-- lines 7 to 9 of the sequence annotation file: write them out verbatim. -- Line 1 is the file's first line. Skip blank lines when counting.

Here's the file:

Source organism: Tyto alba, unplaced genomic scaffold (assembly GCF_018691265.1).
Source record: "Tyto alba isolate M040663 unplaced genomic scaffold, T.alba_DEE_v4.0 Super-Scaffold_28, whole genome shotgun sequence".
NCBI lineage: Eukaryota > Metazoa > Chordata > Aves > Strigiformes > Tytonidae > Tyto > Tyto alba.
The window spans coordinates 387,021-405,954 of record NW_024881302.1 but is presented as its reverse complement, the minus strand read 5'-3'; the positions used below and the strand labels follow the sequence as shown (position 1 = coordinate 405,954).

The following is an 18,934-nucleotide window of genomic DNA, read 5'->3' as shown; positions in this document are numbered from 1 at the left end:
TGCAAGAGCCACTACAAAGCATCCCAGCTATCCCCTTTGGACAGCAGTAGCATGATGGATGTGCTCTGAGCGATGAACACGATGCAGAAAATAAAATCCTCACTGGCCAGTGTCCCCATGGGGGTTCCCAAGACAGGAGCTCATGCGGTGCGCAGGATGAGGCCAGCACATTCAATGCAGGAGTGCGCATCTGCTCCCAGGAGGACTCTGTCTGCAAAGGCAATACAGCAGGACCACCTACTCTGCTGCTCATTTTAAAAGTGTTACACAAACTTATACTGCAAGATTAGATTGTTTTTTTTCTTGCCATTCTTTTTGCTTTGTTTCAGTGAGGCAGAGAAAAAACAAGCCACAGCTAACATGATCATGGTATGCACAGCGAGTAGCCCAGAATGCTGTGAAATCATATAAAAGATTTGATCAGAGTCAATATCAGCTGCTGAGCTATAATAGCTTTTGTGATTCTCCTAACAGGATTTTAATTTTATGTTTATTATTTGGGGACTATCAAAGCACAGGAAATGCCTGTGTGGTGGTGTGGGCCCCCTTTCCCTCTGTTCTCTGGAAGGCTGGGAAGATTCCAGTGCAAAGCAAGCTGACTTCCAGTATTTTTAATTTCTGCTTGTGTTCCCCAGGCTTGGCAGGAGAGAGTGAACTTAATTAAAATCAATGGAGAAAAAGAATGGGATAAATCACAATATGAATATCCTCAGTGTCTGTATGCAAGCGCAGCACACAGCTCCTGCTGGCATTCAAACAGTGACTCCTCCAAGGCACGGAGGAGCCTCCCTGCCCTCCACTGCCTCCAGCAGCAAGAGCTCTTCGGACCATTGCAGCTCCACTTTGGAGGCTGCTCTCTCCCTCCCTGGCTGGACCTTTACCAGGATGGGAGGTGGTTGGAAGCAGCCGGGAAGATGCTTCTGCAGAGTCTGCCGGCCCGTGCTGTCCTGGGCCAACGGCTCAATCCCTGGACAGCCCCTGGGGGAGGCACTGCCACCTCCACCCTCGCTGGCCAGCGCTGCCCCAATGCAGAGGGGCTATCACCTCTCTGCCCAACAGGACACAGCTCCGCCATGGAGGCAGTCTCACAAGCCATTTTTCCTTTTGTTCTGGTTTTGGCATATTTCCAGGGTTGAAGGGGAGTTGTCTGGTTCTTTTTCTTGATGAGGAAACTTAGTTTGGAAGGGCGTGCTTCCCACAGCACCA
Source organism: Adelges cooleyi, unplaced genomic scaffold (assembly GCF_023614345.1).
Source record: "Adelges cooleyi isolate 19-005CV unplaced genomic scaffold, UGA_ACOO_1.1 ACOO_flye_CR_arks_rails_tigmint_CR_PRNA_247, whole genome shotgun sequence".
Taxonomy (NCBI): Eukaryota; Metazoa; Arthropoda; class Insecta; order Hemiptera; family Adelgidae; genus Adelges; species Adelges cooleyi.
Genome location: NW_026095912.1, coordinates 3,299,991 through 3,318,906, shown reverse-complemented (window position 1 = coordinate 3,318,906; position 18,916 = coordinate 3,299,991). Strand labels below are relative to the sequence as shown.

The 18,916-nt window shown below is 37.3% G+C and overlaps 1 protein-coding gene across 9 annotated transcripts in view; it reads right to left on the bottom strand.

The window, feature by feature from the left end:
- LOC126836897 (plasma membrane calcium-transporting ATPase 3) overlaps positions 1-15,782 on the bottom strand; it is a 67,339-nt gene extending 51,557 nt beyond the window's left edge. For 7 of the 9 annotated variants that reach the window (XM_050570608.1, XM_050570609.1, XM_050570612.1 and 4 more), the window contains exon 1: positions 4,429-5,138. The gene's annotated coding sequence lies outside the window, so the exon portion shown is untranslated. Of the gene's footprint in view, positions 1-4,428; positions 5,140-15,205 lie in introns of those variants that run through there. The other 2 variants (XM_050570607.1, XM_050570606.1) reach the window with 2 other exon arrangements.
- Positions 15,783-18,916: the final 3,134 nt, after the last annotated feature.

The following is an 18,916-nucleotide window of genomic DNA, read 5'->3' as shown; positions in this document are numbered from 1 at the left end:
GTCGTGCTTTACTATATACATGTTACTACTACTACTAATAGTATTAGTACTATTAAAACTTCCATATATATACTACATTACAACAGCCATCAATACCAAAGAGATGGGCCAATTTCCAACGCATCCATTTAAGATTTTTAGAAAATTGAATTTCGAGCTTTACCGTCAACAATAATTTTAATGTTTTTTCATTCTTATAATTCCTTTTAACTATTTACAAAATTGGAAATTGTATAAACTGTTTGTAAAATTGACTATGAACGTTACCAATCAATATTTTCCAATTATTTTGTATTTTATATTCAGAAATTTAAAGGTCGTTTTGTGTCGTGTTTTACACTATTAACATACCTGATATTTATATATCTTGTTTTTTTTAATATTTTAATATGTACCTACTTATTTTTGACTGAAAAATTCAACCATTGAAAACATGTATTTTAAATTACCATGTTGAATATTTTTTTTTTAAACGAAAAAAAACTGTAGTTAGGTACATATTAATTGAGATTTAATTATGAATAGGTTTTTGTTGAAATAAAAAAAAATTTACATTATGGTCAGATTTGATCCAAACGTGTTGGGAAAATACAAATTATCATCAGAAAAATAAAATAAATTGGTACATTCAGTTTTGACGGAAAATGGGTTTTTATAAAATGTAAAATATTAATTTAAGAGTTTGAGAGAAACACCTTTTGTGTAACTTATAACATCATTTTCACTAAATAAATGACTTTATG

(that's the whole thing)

Source organism: Adelges cooleyi, unplaced genomic scaffold (assembly GCF_023614345.1).
Source record: "Adelges cooleyi isolate 19-005CV unplaced genomic scaffold, UGA_ACOO_1.1 ACOO_flye_CR_arks_rails_tigmint_CR_PRNA_247, whole genome shotgun sequence".
Taxonomy (NCBI): Eukaryota; Metazoa; Arthropoda; class Insecta; order Hemiptera; family Adelgidae; genus Adelges; species Adelges cooleyi.